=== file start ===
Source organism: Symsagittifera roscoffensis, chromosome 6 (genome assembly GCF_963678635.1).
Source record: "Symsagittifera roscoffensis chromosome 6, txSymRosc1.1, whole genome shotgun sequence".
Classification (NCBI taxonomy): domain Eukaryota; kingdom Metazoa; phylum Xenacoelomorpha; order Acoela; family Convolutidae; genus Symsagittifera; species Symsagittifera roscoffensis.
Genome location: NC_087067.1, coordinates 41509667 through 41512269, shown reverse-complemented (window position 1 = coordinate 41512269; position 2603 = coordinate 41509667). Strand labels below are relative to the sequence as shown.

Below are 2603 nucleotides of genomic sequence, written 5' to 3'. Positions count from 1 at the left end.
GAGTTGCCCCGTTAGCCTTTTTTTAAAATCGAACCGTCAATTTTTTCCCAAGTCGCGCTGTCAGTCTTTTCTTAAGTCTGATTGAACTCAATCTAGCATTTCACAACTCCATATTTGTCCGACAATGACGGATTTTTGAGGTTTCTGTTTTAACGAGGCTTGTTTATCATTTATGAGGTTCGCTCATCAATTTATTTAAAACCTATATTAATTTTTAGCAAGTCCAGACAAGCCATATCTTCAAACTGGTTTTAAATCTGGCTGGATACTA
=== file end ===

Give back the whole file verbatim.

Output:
Source organism: Symsagittifera roscoffensis, chromosome 6 (genome assembly GCF_963678635.1).
Source record: "Symsagittifera roscoffensis chromosome 6, txSymRosc1.1, whole genome shotgun sequence".
Classification (NCBI taxonomy): domain Eukaryota; kingdom Metazoa; phylum Xenacoelomorpha; order Acoela; family Convolutidae; genus Symsagittifera; species Symsagittifera roscoffensis.
Genome location: NC_087067.1, coordinates 41509667 through 41512269, shown reverse-complemented (window position 1 = coordinate 41512269; position 2603 = coordinate 41509667). Strand labels below are relative to the sequence as shown.

Below are 2603 nucleotides of genomic sequence, written 5' to 3'. Positions count from 1 at the left end.
GAGTTGCCCCGTTAGCCTTTTTTTAAAATCGAACCGTCAATTTTTTCCCAAGTCGCGCTGTCAGTCTTTTCTTAAGTCTGATTGAACTCAATCTAGCATTTCACAACTCCATATTTGTCCGACAATGACGGATTTTTGAGGTTTCTGTTTTAACGAGGCTTGTTTATCATTTATGAGGTTCGCTCATCAATTTATTTAAAACCTATATTAATTTTTAGCAAGTCCAGACAAGCCATATCTTCAAACTGGTTTTAAATCTGGCTGGATACTA